Attenberg offers encouragement on her Craft Talk newsletter ( https://1000wordsofsummer.substack.com ), and has brought in Celeste Ng and Lauren Groff among others to share advice. One of this year’s contributors is Rumaan Alam, whose novel “Leave the World Behind” was a National Book Award finalist in 2020.
“Advice about writing is mostly pretty awful, but a long time ago, another writer said something to me, really an aside, a stray thought, that has stuck with me, as advice about writing, or maybe advice about life itself. ‘No one is ever going to ask you to write a book,’ she said, and she’d know, having published three at that point,” Alam writes.
“Take the ‘book’ out of it; no one will ask you to write, full stop. It’s up to you. You probably already knew that, which is why you’re trying to produce 1,000 words a day right now.”
Participants follow different paths to 1,000 and have different reasons for trying. Nicole Stellon O’Donnell is primarily a poet, but also writes “little bricks of prose” to reach her quota, and when finished looks for lines she can use for standalone poems.
Fiction writer Dantiel Moniz struggled to set down any words in 2020, whether because of the pandemic or stress over the presidential election. The writing challenge has helped assure her she can still “remember how to do it, and it was so nice and exciting.”
Philyaw, whose debut story collection, “The Secret Lives of Church Ladies,” recently won the PEN/Faulkner prize for fiction, welcomed the 1,000-word challenge as a way of focusing on a planned novel. Yoder worked on “Nightbitch” for the 2018 challenge, when she had recently become a parent, and found the experience “really good for generating material” and “just the right amount of pressure.”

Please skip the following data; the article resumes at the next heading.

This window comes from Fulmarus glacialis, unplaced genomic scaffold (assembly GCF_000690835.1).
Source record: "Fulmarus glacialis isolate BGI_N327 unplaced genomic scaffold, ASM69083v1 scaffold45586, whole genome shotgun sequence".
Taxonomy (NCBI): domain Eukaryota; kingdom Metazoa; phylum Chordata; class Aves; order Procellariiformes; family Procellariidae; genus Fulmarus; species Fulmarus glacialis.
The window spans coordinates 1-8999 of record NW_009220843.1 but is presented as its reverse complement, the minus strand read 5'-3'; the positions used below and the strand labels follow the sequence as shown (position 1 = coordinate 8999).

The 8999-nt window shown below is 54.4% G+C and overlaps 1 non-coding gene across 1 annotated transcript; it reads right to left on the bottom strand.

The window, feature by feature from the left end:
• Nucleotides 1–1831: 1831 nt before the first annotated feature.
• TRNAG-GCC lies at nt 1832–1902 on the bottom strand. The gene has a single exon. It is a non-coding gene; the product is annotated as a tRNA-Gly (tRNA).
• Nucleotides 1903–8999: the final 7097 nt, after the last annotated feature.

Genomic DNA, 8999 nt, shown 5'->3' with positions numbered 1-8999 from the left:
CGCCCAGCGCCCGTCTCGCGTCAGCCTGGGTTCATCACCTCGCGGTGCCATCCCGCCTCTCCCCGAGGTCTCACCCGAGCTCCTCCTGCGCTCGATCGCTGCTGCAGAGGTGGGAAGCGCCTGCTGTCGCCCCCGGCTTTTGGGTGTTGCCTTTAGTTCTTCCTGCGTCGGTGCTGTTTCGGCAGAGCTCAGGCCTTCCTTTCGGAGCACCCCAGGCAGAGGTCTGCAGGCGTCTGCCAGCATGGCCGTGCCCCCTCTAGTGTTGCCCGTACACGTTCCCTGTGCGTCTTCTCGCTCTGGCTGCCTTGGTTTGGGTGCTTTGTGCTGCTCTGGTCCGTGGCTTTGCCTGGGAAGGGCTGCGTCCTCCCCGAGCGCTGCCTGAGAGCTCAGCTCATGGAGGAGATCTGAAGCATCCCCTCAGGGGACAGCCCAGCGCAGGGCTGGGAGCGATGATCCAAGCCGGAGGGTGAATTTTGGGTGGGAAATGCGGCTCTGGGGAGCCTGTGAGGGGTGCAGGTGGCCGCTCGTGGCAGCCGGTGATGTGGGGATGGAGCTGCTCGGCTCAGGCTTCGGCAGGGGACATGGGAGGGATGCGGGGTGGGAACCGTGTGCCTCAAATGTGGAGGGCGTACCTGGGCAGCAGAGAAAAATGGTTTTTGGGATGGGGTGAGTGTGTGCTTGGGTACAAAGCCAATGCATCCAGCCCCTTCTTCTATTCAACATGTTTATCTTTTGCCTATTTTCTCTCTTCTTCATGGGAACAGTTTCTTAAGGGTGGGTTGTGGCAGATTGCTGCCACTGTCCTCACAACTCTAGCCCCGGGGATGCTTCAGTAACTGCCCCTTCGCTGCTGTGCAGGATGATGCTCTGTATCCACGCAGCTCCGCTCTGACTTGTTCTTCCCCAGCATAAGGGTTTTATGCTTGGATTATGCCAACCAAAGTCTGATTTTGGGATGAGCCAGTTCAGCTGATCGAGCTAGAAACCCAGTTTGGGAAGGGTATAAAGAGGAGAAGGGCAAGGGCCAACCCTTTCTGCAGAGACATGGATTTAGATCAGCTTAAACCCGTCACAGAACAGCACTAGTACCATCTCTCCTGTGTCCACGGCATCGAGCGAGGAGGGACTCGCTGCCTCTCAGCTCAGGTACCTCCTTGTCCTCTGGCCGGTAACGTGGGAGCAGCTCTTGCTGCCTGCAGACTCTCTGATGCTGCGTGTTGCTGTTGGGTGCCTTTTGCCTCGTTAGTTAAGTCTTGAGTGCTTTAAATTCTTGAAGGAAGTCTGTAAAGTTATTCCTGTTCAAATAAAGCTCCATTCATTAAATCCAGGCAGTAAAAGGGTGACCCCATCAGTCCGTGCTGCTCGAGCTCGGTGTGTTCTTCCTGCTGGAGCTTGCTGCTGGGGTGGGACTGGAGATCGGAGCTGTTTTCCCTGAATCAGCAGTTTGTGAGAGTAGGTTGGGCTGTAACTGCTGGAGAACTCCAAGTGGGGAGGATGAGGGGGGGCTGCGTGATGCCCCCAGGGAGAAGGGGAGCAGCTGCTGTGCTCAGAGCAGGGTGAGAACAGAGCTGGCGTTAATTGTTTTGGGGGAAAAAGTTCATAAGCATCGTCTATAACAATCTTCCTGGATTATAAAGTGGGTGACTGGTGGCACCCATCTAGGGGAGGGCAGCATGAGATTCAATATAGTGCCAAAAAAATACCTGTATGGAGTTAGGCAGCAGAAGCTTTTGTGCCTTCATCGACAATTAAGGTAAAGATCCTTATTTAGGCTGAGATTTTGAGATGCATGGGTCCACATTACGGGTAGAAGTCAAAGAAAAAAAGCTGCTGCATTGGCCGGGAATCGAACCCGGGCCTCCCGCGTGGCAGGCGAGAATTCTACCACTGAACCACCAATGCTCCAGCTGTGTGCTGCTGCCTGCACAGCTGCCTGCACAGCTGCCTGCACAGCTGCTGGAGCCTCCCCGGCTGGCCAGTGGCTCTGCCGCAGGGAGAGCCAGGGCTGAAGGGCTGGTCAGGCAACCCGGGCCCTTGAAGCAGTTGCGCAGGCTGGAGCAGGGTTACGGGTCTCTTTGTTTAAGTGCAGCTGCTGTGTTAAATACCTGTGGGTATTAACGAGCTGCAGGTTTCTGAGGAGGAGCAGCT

Cheryl Strayed, best known for her memoir “Wild,” joined this year after initially being a “cheerleader” and “observer on the sidelines.” She is writing another memoir, and credits the summer challenge with helping her recall details from her teens, when she had a summer job working in the woods in her native Minnesota.
“I knew it was there in my memory, and it came up in the course of my writing and suddenly it was fertile. Who knows if it would have come to the surface if I hadn’t started this thousand-word thing?” Strayed said.
“1000wordsofsummer” isn’t just a path to discovery or a test of dedication, but a way for writers to find each other. Thousands have joined a Slack channel started by Attenberg and many set up subgroups; Oloye’s is #queerblackwritersroom. Philyaw said the writing challenge gave her a feeling of “community” and likened it to the Zoom conversations she had during the pandemic.
On social media, participants share stories of joy, frustration and determination, including a tweet from author-journalist Leslie Streeter: “I just wrote a @LinkedIn post and a newsletter, bringing me to an additional 701 words, or 1896 words total today with what I did on my novel. Motivation. She’s a banger.”
More information on the challenge can be found on https://1000wordsofsummer.substack.com/about